GIs Remember

Introduction

Morton Horvitz, Guest Curator


Even before the start of World War II in 1939, reports of terror and murder by the Nazi regime in Germany had drawn the attention of the civilized world. But it was not until the final stages of the war in Europe that the full reality became known. It was then that the American, British, Russian, and other Allied armies began to overrun the network of thousands of concentration camps, labor camps and death camps that dotted the European landscape.

The victims were Jews, Gypsies, Jehovah's Witnesses, political dissidents, homosexuals, the mentally retarded and physically handicapped-anyone who did not deserve a place in Hitler's Third Reich. The principal victims, however, were the Jews. Of the millions of Jews who were sent to the camps, historians estimate that less than 100,000 came out alive.

Allied forces happened upon these camps while advancing toward military objectives. The reaction of the soldiers who entered the camps was one of shock, disbelief, and anger. American GIs first came face-to-face with the Nazi system of dehumanization and death when they liberated Ohrdruf in April, 1945. Even as they entered Ohrdruf, these soldiers heard shots ring out as the killings of camp inmates continued to the last possible moment.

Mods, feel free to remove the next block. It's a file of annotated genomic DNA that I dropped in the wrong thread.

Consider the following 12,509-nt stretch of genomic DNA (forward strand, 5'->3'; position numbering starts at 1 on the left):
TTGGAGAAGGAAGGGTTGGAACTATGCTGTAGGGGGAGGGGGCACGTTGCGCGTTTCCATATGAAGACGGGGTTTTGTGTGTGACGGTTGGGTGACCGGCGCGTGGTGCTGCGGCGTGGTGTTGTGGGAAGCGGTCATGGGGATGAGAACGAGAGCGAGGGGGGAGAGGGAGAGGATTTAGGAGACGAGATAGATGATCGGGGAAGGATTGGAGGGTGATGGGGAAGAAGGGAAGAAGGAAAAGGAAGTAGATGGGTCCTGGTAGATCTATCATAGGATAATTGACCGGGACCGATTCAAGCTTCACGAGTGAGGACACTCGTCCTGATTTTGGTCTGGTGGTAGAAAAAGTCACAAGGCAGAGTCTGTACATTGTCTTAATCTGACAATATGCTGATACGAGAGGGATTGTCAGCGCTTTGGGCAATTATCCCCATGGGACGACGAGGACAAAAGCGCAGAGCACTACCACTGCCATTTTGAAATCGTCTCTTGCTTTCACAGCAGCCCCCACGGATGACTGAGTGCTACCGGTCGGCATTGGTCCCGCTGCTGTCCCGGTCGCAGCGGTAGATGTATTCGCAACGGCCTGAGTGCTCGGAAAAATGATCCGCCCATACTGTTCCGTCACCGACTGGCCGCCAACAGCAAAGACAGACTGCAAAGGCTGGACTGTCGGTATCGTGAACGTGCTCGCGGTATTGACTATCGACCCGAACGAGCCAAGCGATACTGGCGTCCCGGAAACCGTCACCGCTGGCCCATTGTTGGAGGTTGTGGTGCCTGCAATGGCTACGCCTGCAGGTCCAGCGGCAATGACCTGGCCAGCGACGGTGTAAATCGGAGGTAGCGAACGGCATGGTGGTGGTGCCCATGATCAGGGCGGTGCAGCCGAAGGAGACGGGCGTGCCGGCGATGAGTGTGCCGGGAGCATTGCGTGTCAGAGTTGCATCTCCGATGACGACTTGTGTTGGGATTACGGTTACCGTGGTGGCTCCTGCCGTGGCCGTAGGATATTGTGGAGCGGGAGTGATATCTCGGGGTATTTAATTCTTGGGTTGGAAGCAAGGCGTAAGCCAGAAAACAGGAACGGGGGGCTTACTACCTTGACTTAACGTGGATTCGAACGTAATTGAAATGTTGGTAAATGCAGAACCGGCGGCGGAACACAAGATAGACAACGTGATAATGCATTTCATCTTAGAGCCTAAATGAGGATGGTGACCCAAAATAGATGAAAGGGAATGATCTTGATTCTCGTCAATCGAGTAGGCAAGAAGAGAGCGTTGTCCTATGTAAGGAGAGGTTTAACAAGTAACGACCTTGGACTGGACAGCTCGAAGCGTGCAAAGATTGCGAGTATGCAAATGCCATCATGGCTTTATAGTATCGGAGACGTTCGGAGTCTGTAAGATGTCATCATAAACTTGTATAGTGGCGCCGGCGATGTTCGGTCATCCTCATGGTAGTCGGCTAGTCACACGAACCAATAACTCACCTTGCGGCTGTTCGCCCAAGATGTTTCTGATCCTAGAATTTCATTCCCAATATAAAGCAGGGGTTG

Jewish soldiers were well represented among these frontline troops. They were infantrymen, tank crewmen, paratroopers and combat engineers. How did they respond to what they saw? What interaction did they have with the survivors? What effect did this experience have on their lives as Jews as well as Americans? This exhibition attempts to answer these questions.

Who were the liberators? To liberate means to free. Liberators of concentration camps include not only the troops who broke down the gates to the camps, but also support troops who followed immediately afterward to provide medical care, food, clothing and loving-kindness. They too were rescuers. First hand accounts of a cross-section of Jewish liberators, together with their photographs, artifacts and memorabilia, tell this story, camp by camp.

The final section of the exhibition, Love and Renewal, illustrates the close ties and continuing involvement of Jewish soldiers with survivors after the war.

This exhibition serves as a reminder not only of the human capacity for evil, but also the capacity for good. Perhaps in some small way it will contribute to greater sensitivity to the dangers lurking in the world today.


Source: GIs Remember, (Washington, D.C.: National Museum of American Jewish Military History, 1994).